Under the Wisconsin Worker’s Compensation Act, a worker who is injured in the scope of his or her employment may make a claim for worker’s compensation against the worker’s compensation insurance company for his or her employer. This is typically referred to as the exclusive remedy that an employee has against his or her employer for an injury.
But, what happens if this injury at work occurs as a result of a third party (i.e., a party outside of the employee-employer relationship)?
In Wisconsin, if a worker is injured in the scope of his or her employer and as a result of a third party, the worker may make two claims – a worker’s compensation claim and a personal injury claim. This right is outlined in Wisconsin Statutes Section 102.29. https://docs.legis.wisconsin.gov/statutes/statutes/102/29
There are many examples to illustrate such a scenario; most often they occur when the job involves deliveries. For example, let’s say that a delivery driver is involved in a motor vehicle collision through the fault of another driver. As a result of the collision, the driver suffers an injury to his knee. In this example, the delivery driver may make two claims – one claim against the worker’s compensation insurance company for his employer and another claim against the automobile insurance carrier for the at-fault driver.
However, let’s say that in our previous example the delivery driver caused the motor vehicle accident. Since the delivery driver has now become the at-fault party, the delivery driver likely may only make a claim against the worker’s compensation insurance company for his employer given that the Wisconsin Worker’s Compensation system is a no-fault system.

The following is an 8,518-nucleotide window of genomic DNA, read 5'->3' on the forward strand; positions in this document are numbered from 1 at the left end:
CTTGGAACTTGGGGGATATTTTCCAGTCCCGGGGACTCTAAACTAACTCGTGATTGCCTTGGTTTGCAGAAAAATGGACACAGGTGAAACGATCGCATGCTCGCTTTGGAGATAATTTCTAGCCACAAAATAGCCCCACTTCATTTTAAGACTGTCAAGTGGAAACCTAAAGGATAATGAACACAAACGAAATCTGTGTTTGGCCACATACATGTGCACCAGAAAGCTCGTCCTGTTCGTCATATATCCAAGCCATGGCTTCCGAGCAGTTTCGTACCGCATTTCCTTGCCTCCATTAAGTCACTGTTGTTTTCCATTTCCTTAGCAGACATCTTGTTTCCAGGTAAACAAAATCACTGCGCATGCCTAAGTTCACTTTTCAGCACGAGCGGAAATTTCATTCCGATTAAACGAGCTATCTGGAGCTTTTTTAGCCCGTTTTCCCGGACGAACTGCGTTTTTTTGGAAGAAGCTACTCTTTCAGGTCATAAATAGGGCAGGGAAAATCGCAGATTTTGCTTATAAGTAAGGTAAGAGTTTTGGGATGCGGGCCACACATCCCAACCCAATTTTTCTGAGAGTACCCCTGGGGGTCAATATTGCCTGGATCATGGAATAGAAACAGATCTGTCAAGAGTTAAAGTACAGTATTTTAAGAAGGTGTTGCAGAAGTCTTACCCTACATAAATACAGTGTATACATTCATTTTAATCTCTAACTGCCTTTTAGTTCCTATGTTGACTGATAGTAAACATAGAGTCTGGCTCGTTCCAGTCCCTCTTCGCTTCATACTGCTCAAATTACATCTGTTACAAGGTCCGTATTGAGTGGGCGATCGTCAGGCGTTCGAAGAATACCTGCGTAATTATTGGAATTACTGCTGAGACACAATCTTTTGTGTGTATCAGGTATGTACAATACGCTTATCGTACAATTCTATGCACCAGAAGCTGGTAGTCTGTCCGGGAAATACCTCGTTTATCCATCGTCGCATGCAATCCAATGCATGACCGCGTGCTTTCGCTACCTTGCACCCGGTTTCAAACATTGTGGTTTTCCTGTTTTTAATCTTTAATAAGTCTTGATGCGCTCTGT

Another common example in Wisconsin of the interplay of personal injury claims and worker’s compensation claims is a slip and fall by an employee in an employer’s parking lot due to snow or ice. Let’s say a worker slips and falls in his employer’s parking lot due to icy conditions. And, let’s say that the removal of the ice was the responsibility of private company contracted by the worker’s employer. In this scenario, the worker potentially has a claim against the worker’s compensation insurance company for his employer, and also, he potentially has a claim against the company that was in charge of snow/ice removal.
One important thing to note about the interplay of personal injury claims and worker’s compensation claims in Wisconsin is that according to Wis. Stats. Sec. 102.29, the worker’s compensation carrier holds a reimbursement interest in the third-party claim. Thus, a third-party settlement, with few exceptions, is subject to a “Third Party Proceeds Distribution Agreement” approved by the Department of Workforce Development – Worker’s Compensation Division.
Given the complexity of the interplay of personal injury claims and worker’s compensation claims in Wisconsin, it is vital to contact an experienced attorney with knowledge of these issues if you have been injured.